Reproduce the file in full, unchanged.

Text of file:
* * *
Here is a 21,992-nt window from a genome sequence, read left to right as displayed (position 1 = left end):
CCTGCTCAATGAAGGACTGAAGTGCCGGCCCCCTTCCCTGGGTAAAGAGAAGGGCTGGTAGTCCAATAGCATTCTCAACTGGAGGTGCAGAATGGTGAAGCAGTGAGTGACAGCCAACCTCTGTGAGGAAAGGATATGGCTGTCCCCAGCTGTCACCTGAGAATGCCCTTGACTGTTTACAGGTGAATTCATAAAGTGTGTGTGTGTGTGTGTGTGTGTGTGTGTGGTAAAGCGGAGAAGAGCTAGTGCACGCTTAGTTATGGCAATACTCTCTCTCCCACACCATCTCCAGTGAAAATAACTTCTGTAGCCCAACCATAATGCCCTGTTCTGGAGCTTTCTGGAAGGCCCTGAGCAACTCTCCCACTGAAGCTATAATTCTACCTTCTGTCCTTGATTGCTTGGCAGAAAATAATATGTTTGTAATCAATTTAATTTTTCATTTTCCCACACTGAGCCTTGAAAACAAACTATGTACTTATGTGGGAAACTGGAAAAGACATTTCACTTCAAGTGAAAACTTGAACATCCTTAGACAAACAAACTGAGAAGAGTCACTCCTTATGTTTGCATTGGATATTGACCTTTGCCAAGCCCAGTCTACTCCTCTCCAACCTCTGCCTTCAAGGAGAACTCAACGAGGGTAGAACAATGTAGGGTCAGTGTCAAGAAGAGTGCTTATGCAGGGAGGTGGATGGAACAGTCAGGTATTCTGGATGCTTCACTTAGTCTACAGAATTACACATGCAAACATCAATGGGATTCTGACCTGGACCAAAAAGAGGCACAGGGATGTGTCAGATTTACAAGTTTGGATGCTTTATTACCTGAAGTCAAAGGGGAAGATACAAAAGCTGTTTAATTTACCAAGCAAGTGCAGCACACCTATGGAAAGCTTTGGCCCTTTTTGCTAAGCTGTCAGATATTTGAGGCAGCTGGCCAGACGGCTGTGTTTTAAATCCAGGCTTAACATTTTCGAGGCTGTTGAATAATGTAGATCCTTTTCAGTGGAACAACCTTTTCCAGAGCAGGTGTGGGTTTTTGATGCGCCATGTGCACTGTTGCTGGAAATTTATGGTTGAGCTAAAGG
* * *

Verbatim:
Here is a 21,992-nt window from a genome sequence, read left to right as displayed (position 1 = left end):
CCTGCTCAATGAAGGACTGAAGTGCCGGCCCCCTTCCCTGGGTAAAGAGAAGGGCTGGTAGTCCAATAGCATTCTCAACTGGAGGTGCAGAATGGTGAAGCAGTGAGTGACAGCCAACCTCTGTGAGGAAAGGATATGGCTGTCCCCAGCTGTCACCTGAGAATGCCCTTGACTGTTTACAGGTGAATTCATAAAGTGTGTGTGTGTGTGTGTGTGTGTGTGTGTGGTAAAGCGGAGAAGAGCTAGTGCACGCTTAGTTATGGCAATACTCTCTCTCCCACACCATCTCCAGTGAAAATAACTTCTGTAGCCCAACCATAATGCCCTGTTCTGGAGCTTTCTGGAAGGCCCTGAGCAACTCTCCCACTGAAGCTATAATTCTACCTTCTGTCCTTGATTGCTTGGCAGAAAATAATATGTTTGTAATCAATTTAATTTTTCATTTTCCCACACTGAGCCTTGAAAACAAACTATGTACTTATGTGGGAAACTGGAAAAGACATTTCACTTCAAGTGAAAACTTGAACATCCTTAGACAAACAAACTGAGAAGAGTCACTCCTTATGTTTGCATTGGATATTGACCTTTGCCAAGCCCAGTCTACTCCTCTCCAACCTCTGCCTTCAAGGAGAACTCAACGAGGGTAGAACAATGTAGGGTCAGTGTCAAGAAGAGTGCTTATGCAGGGAGGTGGATGGAACAGTCAGGTATTCTGGATGCTTCACTTAGTCTACAGAATTACACATGCAAACATCAATGGGATTCTGACCTGGACCAAAAAGAGGCACAGGGATGTGTCAGATTTACAAGTTTGGATGCTTTATTACCTGAAGTCAAAGGGGAAGATACAAAAGCTGTTTAATTTACCAAGCAAGTGCAGCACACCTATGGAAAGCTTTGGCCCTTTTTGCTAAGCTGTCAGATATTTGAGGCAGCTGGCCAGACGGCTGTGTTTTAAATCCAGGCTTAACATTTTCGAGGCTGTTGAATAATGTAGATCCTTTTCAGTGGAACAACCTTTTCCAGAGCAGGTGTGGGTTTTTGATGCGCCATGTGCACTGTTGCTGGAAATTTATGGTTGAGCTAAAGG